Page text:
We know government understands that new technologies are important. The military invests in robots and traffic cops use radar guns. But when the rest of us use robots or fly drones, government gets eager to put rules in place before things get "out of control."
When it's hard to innovate in the U.S., innovation happens elsewhere. The Japanese already offer largely automated hotels. At the Henn-na (or "Weird") Hotel, the front desk clerk is a robot dinosaur -- popular with the kids. Another robot stores your luggage, and another takes you to your room.
This may sound like an expensive stunt, but the robot hotel is cheaper than others nearby -- partly because it employs fewer people.
That alarms politicians who fear change. Whenever there's been innovation, experts predict massive unemployment. They react to what they see. Fewer receptionists work at that Japanese hotel. Military robots will replace soldiers, and self-driving cars will take away delivery people's jobs. Often politicians pass rules to stop this "job destruction."
But the more efficiently we can do things, the more human energy is free to be turned toward the unseen, tasks we haven't even thought of yet but which may be more pleasant to do, and these jobs will create new opportunities.
If we crushed every machine that did things humans used to do, we'd still be living in caves and hunting tigers with spears. Every time there's a new invention, some people lose jobs, and there's a period of adjustment.
But we come out ahead.
You don't believe employment recovers? Remember that 200 years ago, 90 percent of Americans worked on farms. Now fewer than 2 percent do. But that doesn't mean that 90 percent of the population has been left unemployed.
"We saw the car displacing horses, buggies and buggy whips, but we don't lament that passage, do we?" says Max Borders, author of "Superwealth."
"The blacksmiths of old had to figure out something else to do," observes Borders. "They all found jobs. The economy evolves. It's an evolving ecosystem."
Some don't want it to evolve. Cab drivers and their unions demand that government protect their jobs from competition by ride-hailing services such as Uber.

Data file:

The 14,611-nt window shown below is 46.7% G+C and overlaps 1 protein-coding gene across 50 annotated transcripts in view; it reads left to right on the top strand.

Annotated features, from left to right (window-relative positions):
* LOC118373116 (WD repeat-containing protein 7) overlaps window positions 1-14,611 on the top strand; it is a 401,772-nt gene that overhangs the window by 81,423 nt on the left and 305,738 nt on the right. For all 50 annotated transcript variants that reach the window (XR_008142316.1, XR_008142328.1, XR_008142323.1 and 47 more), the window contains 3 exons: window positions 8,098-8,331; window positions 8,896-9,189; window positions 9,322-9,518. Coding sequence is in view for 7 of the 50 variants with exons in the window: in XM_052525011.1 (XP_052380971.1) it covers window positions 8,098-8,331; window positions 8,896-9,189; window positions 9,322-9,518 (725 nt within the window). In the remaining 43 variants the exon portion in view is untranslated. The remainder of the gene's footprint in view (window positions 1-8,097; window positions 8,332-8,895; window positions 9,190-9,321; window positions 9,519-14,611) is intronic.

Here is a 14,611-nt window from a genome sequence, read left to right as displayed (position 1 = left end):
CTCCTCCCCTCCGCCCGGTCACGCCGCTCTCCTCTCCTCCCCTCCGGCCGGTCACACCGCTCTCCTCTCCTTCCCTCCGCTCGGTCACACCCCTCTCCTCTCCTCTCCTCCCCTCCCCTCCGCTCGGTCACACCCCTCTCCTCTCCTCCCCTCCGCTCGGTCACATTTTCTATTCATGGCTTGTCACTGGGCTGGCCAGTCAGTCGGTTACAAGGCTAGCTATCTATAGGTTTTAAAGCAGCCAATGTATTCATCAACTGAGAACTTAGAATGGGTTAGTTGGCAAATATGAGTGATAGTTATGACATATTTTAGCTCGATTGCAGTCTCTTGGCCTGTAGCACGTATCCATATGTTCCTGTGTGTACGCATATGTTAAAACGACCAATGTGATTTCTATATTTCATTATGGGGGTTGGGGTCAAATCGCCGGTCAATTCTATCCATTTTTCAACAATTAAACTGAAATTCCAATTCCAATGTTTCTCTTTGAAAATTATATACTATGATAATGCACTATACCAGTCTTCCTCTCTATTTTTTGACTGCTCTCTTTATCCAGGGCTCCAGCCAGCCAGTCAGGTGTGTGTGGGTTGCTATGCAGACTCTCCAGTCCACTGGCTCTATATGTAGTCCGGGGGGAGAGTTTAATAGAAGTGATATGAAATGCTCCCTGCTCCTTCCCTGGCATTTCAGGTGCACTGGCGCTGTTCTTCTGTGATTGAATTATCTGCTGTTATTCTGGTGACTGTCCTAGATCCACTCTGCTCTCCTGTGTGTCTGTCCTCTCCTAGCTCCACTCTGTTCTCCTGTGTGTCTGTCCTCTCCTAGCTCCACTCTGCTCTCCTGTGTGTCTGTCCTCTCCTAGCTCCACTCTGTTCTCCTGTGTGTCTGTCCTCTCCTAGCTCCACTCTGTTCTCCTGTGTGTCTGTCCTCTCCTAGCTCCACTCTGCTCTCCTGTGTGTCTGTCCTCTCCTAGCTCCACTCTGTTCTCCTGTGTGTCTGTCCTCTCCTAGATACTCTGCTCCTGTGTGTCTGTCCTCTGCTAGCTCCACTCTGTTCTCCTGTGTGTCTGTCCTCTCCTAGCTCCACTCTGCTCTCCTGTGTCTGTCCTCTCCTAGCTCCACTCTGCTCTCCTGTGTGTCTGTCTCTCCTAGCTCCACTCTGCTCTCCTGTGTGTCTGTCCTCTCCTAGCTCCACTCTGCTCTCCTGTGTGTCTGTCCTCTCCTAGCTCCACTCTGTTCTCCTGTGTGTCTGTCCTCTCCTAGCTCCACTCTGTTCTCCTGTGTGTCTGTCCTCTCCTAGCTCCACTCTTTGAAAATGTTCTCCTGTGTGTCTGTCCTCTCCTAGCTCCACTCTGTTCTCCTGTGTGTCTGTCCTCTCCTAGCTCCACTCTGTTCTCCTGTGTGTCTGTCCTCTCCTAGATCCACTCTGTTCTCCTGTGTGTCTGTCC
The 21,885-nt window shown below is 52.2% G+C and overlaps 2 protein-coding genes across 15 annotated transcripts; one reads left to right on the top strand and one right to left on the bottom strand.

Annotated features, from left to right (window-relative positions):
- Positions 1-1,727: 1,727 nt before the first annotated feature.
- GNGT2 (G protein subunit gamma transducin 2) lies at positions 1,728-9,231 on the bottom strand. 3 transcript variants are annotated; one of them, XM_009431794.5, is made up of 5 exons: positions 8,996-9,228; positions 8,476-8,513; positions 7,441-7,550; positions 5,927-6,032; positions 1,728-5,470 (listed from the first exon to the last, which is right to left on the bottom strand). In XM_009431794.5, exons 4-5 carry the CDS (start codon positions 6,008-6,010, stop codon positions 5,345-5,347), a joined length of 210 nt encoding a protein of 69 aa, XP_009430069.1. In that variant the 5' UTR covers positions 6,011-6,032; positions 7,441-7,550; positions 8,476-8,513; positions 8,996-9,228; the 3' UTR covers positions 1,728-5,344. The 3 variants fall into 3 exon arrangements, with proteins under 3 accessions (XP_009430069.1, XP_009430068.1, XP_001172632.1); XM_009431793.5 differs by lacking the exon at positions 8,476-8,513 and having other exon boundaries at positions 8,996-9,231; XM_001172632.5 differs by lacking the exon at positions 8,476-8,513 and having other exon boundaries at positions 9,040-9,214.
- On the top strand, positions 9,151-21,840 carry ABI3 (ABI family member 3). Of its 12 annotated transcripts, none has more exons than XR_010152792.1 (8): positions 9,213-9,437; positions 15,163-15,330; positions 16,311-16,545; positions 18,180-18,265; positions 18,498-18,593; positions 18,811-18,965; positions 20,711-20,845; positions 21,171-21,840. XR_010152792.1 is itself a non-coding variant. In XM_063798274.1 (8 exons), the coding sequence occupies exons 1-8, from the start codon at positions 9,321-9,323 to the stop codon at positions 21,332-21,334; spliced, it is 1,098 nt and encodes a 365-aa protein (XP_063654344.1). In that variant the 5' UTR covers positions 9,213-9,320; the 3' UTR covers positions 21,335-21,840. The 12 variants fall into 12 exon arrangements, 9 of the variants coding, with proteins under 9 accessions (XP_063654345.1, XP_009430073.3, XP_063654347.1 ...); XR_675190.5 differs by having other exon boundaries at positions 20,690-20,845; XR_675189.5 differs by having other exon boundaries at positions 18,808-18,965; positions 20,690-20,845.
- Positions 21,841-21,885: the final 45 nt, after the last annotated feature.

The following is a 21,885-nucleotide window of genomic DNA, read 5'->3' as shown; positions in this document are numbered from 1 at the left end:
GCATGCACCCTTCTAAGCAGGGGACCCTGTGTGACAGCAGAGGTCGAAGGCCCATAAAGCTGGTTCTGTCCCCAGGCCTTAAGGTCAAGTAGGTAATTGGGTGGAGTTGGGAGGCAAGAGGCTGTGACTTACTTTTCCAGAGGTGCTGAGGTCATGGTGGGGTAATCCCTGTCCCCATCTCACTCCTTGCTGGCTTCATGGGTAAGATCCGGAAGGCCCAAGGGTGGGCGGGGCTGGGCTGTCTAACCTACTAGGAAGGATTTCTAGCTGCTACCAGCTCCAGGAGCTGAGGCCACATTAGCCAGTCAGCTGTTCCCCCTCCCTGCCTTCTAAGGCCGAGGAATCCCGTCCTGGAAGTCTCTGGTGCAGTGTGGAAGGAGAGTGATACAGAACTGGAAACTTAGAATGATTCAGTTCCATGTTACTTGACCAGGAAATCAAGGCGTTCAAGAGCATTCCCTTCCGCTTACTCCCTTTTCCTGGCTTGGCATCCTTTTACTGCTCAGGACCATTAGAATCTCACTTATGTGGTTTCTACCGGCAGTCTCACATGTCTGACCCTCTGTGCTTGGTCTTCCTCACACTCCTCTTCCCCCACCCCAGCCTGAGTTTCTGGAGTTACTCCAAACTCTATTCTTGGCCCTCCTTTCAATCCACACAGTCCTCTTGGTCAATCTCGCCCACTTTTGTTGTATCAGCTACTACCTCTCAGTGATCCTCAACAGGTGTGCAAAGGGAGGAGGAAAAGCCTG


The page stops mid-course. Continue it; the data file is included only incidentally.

But if government stepped in to protect jobs, we'd be stuck with the jobs and industries of the past, millions of buggy-whip makers and all those extra farmers.
I think we're better off celebrating new ways of doing things -- and the inventors and entrepreneurs who keep thinking them up. That gives us choices that are "better, faster, cheaper and cooler," says Borders.
But today, with America's ever-increasing regulation, it's often tougher to create new things. Uber offers obviously better and safer service, but to succeed it has to overcome protests and break government rules.
"It was legally questionable," says Borders, "but people did it anyway." Uber thrived only because it grew popular and rich before the politicians and regulators noticed. By then, Uber had millions of customers and billions of dollars, so they could bully politicians back.
In New York City, Uber defeated my anti-progress mayor by telling its customers: Waiting too long for a car? Blame the politicians.
We are better off because Uber won, but the battles continue. Some airports, to protect their taxi monopolies, recently banned Uber.
Uber is fortunate that its most important innovation is just an app on phones. It didn't need to first get government permission to create that.
More traditional innovators, however, ones who want to build big, visible things like a better nuclear plant or chemical plant or invent a lifesaving new drug, are often crushed by today's byzantine rules -- crushed before they can make our lives better.
When that happens, we may never know what good things we miss. "The future is going to be full of surprises, full of awesome things that almost fall from the sky," says Borders. "We can't even imagine it today."
It's easier to imagine if government stays out of the way.